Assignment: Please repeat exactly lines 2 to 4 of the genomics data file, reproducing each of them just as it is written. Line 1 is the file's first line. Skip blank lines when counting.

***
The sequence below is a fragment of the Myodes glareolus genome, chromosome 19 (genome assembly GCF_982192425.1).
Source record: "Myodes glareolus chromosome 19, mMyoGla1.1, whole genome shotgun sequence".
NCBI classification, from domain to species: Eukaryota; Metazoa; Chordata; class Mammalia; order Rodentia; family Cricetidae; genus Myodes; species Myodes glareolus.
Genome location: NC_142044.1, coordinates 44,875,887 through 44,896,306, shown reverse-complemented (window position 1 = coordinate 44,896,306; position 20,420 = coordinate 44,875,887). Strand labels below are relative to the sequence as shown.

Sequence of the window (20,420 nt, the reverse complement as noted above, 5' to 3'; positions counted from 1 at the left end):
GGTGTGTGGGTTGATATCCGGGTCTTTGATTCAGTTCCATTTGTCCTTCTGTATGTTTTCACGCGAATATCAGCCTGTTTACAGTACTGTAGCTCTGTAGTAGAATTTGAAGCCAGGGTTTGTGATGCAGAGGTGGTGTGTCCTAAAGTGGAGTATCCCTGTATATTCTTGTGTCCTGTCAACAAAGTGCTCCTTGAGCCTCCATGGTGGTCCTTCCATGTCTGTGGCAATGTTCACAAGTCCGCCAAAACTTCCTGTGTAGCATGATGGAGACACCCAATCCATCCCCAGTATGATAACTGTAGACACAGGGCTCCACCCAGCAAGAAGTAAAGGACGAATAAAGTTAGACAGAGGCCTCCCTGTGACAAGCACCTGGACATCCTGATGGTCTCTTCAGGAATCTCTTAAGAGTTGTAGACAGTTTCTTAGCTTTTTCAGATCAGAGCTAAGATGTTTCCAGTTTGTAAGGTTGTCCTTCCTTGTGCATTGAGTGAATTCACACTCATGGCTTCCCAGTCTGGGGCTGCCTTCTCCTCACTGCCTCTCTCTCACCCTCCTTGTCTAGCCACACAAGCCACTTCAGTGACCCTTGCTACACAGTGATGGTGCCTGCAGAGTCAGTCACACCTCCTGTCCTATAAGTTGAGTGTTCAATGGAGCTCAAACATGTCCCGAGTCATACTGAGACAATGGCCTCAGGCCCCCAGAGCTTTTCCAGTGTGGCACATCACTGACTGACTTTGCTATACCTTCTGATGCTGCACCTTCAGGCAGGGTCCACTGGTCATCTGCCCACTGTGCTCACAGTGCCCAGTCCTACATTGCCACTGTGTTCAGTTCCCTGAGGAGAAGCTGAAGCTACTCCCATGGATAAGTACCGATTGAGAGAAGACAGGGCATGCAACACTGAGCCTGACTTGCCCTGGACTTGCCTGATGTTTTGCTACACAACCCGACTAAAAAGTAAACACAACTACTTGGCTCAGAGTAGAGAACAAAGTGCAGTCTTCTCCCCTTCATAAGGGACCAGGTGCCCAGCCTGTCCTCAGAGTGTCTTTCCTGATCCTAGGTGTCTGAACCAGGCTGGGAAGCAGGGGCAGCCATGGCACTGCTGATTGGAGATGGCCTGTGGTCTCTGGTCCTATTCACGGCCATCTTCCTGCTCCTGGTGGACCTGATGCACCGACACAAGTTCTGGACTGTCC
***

Source record: "Myodes glareolus chromosome 19, mMyoGla1.1, whole genome shotgun sequence".
NCBI classification, from domain to species: Eukaryota; Metazoa; Chordata; class Mammalia; order Rodentia; family Cricetidae; genus Myodes; species Myodes glareolus.
Genome location: NC_142044.1, coordinates 44,875,887 through 44,896,306, shown reverse-complemented (window position 1 = coordinate 44,896,306; position 20,420 = coordinate 44,875,887). Strand labels below are relative to the sequence as shown.